feet tall and in full bloom from cuttings I took four years ago from a
double pink and a double purplish variety. BTW, they begin blooming when
extremely small, and I had many blossoms the first year after I planted
them.

JPS


  #5  
Old 17-07-2005, 05:39 PM
Vox Humana
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Default


"B & J" wrote in message
news:2ViCe.5485$Zt.4108@okepread05...

"Vox Humana" wrote in message
. ..

"Newsgroups" wrote in message
oups.com...

My mom would like to give me some Rose of Sharon that she has in her
yard. These were given to my mom many years ago by an Uncle and I don't
want to do anything before knowing the correct way to do it.

Is there a particular time of year that I can take these from my mom's
garden and put in my garden? Is the summer too not to do this? When
would the best time of year be to move them.

Thank you all in advance.


Are you talking about the original plants that is now "years" old, or
seedlings?

Take cuttings in the spring and root them, which is extremely easy with a
rose of sharon. Then you'll have clones of the original and won't have to
worry about trying to move a huge bush. I have two rose of sharons seven
feet tall and in full bloom from cuttings I took four years ago from a
double pink and a double purplish variety. BTW, they begin blooming when
extremely small, and I had many blossoms the first year after I planted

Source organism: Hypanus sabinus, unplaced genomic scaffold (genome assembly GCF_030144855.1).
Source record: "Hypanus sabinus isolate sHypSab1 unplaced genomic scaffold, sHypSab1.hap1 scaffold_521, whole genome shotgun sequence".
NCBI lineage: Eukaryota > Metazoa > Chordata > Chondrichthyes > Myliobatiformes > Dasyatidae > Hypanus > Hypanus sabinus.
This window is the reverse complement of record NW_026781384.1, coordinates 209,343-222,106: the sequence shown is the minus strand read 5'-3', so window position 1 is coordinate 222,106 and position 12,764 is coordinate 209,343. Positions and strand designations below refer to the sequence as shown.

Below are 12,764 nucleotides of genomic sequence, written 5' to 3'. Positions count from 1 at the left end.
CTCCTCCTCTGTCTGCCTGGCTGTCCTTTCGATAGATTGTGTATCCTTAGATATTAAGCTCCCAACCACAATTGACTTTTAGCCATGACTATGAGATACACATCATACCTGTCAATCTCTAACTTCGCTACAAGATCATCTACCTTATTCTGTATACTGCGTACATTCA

them.


I have one that I planted about 4 years ago. It was only a few inches high,
and bloomed the second year. It seeds itself easily and now I have several
that I need to remove. The problem I am experiencing is that the flowers
are falling off just before they open. The entire stem breaks off where it
meets the branch. I don't see any insects or obvious disease.


  #6  
Old 18-07-2005, 04:49 AM
B & J
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"Vox Humana" wrote in message
. ..

BTW, they begin blooming when
extremely small, and I had many blossoms the first year after I planted
them.


I have one that I planted about 4 years ago. It was only a few inches
high,
and bloomed the second year. It seeds itself easily and now I have
several
that I need to remove. The problem I am experiencing is that the flowers
are falling off just before they open. The entire stem breaks off where
it
meets the branch. I don't see any insects or obvious disease.

The only time I've seen buds dry up and fall off is when they receive
insufficient moisture. I have a single along the road that receives little